In a previous post, I talked about how a projector failure at the 010DEV event resulted in the presentation using laptops, smartphones and tablets to display the slides. One of the problems here, as noted by speaker Trisha Gee, is that on every device the next slide must be manually selected.

A couple of weeks ago, I came up with the idea of FilthyHackFriday – the idea being that you take a problem, and code up a quick’n’dirty solution in 30 minutes as a proof of concept. For my first FHF project, I chose to address this problem and wrote DistPres. It lets you upload Powerpoint or PDF presentations and converts each slide to an image. When you view a presentation, AJAX polling checks for changes to the current slide index and updates the view accordingly. You can control the presentation using the left and right arrow keys, and reset it to the first slide using the R key.

The use-case for this as follows. You’re in an upstairs room in a bar, trying to give a presentation but the projector doesn’t want to join in. So, you fire up DistPres and upload your presentation. Everyone points their device to your web server, and selects the correct presentation. From that point on, every time you change a slide everyone else will get the new slide automatically within a second.

Here’s an example using a presentation I downloaded from Slideshare. Three browsers – Chrome, Firefox and an Android emulator – are viewing the same presentation. When I use the left/right arrow keys (or, technically, just the right arrow key in this video), the current slide is updated in each browser within a second.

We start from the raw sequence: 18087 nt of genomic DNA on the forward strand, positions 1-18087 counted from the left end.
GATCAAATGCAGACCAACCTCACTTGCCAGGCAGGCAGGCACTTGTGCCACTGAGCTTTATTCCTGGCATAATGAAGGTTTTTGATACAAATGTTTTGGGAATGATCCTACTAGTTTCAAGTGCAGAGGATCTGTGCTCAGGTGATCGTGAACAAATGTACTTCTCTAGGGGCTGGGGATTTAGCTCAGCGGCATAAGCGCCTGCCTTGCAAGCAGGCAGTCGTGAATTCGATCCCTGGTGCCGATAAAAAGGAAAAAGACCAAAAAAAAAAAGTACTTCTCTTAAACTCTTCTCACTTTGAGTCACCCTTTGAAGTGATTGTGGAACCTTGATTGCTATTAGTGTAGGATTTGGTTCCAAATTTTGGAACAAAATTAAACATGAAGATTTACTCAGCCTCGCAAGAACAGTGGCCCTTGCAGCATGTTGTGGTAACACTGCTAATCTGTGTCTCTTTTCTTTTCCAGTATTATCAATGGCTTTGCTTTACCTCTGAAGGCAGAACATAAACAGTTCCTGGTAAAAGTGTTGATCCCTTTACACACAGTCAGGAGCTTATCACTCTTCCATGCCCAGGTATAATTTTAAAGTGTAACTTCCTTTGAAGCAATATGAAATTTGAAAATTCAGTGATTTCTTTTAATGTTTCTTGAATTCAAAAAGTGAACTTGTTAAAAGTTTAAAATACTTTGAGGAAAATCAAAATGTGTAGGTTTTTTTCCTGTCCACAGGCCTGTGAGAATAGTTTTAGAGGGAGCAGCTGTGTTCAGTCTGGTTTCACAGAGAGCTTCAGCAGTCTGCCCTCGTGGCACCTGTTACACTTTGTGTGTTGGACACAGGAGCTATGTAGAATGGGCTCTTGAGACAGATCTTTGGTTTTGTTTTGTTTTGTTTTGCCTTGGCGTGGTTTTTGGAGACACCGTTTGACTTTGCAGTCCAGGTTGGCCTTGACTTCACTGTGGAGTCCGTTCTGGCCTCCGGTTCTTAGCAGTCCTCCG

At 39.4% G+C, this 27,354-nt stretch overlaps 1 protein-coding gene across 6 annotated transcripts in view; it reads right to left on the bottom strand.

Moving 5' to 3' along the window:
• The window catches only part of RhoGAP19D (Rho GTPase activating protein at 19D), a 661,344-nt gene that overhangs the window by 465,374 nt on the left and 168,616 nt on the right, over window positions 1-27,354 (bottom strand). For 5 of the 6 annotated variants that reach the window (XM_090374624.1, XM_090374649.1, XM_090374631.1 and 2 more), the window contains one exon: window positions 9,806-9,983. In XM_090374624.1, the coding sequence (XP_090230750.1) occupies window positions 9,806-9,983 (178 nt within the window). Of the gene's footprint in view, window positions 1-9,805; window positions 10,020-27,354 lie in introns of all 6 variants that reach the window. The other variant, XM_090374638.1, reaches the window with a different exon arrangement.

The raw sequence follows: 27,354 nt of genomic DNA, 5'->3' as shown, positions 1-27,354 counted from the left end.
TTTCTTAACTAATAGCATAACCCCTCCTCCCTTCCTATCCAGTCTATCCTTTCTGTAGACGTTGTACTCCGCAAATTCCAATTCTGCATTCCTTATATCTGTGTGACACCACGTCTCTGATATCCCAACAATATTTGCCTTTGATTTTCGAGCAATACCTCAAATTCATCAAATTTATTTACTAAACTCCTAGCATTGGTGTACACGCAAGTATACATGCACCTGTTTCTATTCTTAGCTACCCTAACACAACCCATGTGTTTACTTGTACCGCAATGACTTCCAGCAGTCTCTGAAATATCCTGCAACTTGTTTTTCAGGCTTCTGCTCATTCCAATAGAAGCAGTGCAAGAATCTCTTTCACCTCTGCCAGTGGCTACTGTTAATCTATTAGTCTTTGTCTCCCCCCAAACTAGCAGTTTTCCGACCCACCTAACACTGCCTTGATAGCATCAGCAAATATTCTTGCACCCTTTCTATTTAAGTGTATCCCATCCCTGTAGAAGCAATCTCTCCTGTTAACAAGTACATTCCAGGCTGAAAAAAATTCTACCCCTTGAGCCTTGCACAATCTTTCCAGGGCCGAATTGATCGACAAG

DistPres example using Chome, Firefow and an Android emulator from Steve Chaloner on Vimeo.

– It’s quick and dirty, but it works.
– With some cleaning up it could actually be pretty handy.
– It’s written using Play 2
– Originally I wrote it using WebSockets, but that automatically excludes certain browers and devices. AJAX polling opens the field a bit more.

You can find the code on GitHub here, or download it directly from here.

3 thoughts on “Controlling distributed presentations

  1. Looks to me as being more than a quick’n’dirty solution in 30 minutes, that’s the danger of starting these FilthyHackFriday’s.

    In my previous company I used to have a “refactor friday” where I would clean up legacy code 🙂

  2. Refactor Friday is a great idea, and to combine the two would also work well! Week 1 – fast and dirty POC, week 2 – clean it up and make it maintainable.

    I should point out – this is not something I’m suggesting for anything other than personal experimentation!

  3. Cool! I just had to implement the exact same functionality for our current project and came up with nearly the same solution.
    What puzzled me: How to convert potentially complex M$ presentations to images without running into problems.
    You are using Apache POI, right? What are your experiences? Any loss of content?
    I finally decided to let the user convert their PPTX or whatever to PDF and then break the PDF into one PDF per page (which I hope can be done without loosing content), and then display the PDF in an inline frame.

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